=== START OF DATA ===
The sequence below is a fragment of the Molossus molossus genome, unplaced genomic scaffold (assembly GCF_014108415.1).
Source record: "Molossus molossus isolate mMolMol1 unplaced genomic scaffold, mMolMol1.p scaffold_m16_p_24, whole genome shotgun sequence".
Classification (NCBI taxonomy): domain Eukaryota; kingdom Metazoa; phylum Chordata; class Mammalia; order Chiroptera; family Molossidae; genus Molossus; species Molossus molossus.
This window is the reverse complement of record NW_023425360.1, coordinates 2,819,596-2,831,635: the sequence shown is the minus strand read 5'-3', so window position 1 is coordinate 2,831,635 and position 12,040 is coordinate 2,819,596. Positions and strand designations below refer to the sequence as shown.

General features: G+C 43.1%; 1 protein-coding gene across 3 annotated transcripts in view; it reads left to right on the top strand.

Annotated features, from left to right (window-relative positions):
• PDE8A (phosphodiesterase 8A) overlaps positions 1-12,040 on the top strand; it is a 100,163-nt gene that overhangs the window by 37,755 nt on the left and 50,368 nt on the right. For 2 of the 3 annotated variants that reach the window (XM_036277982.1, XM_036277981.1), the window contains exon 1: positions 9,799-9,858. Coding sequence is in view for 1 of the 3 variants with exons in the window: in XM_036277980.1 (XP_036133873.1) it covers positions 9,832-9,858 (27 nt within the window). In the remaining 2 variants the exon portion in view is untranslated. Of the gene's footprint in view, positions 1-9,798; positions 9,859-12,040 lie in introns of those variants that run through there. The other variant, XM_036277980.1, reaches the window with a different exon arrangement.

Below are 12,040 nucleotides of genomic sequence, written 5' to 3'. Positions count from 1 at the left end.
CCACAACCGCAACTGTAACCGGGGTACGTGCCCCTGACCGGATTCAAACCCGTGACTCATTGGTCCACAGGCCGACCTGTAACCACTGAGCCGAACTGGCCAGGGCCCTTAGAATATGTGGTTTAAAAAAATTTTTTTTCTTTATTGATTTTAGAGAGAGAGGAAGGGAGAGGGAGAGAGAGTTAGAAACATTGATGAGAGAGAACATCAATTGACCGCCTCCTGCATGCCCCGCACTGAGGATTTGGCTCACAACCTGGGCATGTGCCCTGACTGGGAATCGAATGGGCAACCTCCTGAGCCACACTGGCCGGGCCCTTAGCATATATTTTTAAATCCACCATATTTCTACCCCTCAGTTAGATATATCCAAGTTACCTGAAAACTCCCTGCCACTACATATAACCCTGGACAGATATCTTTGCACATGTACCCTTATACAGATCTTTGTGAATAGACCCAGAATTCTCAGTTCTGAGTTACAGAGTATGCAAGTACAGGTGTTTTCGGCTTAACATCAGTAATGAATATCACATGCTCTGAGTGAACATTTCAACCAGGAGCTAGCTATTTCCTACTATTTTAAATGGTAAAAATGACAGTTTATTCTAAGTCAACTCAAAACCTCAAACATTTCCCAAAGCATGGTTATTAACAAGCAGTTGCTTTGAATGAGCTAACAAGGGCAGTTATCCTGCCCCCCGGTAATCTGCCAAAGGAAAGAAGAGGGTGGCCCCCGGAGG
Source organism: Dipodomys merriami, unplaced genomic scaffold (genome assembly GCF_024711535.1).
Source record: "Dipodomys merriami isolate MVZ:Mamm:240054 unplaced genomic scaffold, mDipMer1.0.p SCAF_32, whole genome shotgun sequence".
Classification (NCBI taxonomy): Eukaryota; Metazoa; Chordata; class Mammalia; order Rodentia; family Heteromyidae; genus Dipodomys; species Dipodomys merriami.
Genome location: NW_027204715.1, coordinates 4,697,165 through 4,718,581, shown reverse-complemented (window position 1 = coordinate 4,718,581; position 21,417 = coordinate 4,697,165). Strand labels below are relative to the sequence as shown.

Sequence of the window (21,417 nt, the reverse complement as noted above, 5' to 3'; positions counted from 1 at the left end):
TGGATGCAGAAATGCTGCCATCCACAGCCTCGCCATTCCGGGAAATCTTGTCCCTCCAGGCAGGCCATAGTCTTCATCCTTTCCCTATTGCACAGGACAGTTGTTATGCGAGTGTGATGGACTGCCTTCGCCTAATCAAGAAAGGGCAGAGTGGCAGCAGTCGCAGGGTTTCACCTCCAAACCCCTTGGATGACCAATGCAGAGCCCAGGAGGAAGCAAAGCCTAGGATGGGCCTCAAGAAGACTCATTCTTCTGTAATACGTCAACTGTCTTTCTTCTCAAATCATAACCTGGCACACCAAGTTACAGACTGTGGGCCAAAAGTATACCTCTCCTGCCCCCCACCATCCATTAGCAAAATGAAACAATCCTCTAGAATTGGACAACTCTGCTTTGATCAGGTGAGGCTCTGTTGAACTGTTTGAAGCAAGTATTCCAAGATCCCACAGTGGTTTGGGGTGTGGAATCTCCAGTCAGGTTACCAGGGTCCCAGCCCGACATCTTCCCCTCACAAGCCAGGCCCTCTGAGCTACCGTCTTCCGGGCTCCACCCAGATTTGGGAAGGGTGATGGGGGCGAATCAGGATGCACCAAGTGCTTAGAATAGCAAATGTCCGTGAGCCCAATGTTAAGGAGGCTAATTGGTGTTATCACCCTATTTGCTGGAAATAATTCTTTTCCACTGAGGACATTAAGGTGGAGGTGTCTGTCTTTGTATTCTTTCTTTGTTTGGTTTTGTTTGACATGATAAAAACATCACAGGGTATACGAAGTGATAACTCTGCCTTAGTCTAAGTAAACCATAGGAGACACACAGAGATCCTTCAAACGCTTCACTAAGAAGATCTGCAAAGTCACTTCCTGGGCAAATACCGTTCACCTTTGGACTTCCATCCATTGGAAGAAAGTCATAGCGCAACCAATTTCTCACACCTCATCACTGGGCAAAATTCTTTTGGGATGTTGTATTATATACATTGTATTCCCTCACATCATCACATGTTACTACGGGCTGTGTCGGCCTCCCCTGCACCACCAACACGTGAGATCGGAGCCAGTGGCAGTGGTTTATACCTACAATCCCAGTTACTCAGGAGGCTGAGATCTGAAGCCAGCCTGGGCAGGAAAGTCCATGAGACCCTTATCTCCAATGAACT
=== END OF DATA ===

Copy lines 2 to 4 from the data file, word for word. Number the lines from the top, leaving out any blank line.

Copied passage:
Source record: "Molossus molossus isolate mMolMol1 unplaced genomic scaffold, mMolMol1.p scaffold_m16_p_24, whole genome shotgun sequence".
Classification (NCBI taxonomy): domain Eukaryota; kingdom Metazoa; phylum Chordata; class Mammalia; order Chiroptera; family Molossidae; genus Molossus; species Molossus molossus.
This window is the reverse complement of record NW_023425360.1, coordinates 2,819,596-2,831,635: the sequence shown is the minus strand read 5'-3', so window position 1 is coordinate 2,831,635 and position 12,040 is coordinate 2,819,596. Positions and strand designations below refer to the sequence as shown.